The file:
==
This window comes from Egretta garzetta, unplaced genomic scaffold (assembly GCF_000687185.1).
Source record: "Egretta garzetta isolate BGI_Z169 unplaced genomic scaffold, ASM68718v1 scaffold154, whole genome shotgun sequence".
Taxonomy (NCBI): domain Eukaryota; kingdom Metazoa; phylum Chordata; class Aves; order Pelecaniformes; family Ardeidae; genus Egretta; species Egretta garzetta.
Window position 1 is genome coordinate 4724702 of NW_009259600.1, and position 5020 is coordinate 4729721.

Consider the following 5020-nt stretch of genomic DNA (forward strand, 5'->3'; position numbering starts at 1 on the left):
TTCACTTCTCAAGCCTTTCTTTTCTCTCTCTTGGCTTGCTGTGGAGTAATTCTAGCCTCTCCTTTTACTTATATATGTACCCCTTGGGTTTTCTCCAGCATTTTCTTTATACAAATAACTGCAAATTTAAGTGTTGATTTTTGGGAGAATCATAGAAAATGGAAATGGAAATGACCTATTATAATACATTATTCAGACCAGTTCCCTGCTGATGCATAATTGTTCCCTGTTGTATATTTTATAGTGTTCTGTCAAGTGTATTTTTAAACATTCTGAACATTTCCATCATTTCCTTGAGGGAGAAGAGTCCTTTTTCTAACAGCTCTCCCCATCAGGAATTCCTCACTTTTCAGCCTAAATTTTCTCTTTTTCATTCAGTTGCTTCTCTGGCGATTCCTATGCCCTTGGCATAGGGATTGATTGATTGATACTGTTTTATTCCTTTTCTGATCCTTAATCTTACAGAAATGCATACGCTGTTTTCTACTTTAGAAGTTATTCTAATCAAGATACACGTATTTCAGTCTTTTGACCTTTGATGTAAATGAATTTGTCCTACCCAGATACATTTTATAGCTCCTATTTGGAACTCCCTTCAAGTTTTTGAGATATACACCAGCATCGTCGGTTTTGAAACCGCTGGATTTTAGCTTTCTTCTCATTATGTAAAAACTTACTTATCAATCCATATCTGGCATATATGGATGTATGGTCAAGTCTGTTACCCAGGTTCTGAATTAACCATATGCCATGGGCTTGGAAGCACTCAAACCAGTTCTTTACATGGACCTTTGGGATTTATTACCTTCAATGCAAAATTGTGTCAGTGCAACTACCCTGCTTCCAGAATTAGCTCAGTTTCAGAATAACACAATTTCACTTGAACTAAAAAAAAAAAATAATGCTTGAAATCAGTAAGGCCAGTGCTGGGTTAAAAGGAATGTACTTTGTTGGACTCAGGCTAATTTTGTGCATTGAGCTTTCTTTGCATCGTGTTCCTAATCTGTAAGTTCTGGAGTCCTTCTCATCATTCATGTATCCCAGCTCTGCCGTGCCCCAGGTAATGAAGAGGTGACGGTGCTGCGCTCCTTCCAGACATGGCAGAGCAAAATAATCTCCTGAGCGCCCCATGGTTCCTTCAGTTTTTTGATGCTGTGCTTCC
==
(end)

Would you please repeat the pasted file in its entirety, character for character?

This window comes from Egretta garzetta, unplaced genomic scaffold (assembly GCF_000687185.1).
Source record: "Egretta garzetta isolate BGI_Z169 unplaced genomic scaffold, ASM68718v1 scaffold154, whole genome shotgun sequence".
Taxonomy (NCBI): domain Eukaryota; kingdom Metazoa; phylum Chordata; class Aves; order Pelecaniformes; family Ardeidae; genus Egretta; species Egretta garzetta.
Window position 1 is genome coordinate 4724702 of NW_009259600.1, and position 5020 is coordinate 4729721.

Consider the following 5020-nt stretch of genomic DNA (forward strand, 5'->3'; position numbering starts at 1 on the left):
TTCACTTCTCAAGCCTTTCTTTTCTCTCTCTTGGCTTGCTGTGGAGTAATTCTAGCCTCTCCTTTTACTTATATATGTACCCCTTGGGTTTTCTCCAGCATTTTCTTTATACAAATAACTGCAAATTTAAGTGTTGATTTTTGGGAGAATCATAGAAAATGGAAATGGAAATGACCTATTATAATACATTATTCAGACCAGTTCCCTGCTGATGCATAATTGTTCCCTGTTGTATATTTTATAGTGTTCTGTCAAGTGTATTTTTAAACATTCTGAACATTTCCATCATTTCCTTGAGGGAGAAGAGTCCTTTTTCTAACAGCTCTCCCCATCAGGAATTCCTCACTTTTCAGCCTAAATTTTCTCTTTTTCATTCAGTTGCTTCTCTGGCGATTCCTATGCCCTTGGCATAGGGATTGATTGATTGATACTGTTTTATTCCTTTTCTGATCCTTAATCTTACAGAAATGCATACGCTGTTTTCTACTTTAGAAGTTATTCTAATCAAGATACACGTATTTCAGTCTTTTGACCTTTGATGTAAATGAATTTGTCCTACCCAGATACATTTTATAGCTCCTATTTGGAACTCCCTTCAAGTTTTTGAGATATACACCAGCATCGTCGGTTTTGAAACCGCTGGATTTTAGCTTTCTTCTCATTATGTAAAAACTTACTTATCAATCCATATCTGGCATATATGGATGTATGGTCAAGTCTGTTACCCAGGTTCTGAATTAACCATATGCCATGGGCTTGGAAGCACTCAAACCAGTTCTTTACATGGACCTTTGGGATTTATTACCTTCAATGCAAAATTGTGTCAGTGCAACTACCCTGCTTCCAGAATTAGCTCAGTTTCAGAATAACACAATTTCACTTGAACTAAAAAAAAAAAATAATGCTTGAAATCAGTAAGGCCAGTGCTGGGTTAAAAGGAATGTACTTTGTTGGACTCAGGCTAATTTTGTGCATTGAGCTTTCTTTGCATCGTGTTCCTAATCTGTAAGTTCTGGAGTCCTTCTCATCATTCATGTATCCCAGCTCTGCCGTGCCCCAGGTAATGAAGAGGTGACGGTGCTGCGCTCCTTCCAGACATGGCAGAGCAAAATAATCTCCTGAGCGCCCCATGGTTCCTTCAGTTTTTTGATGCTGTGCTTCC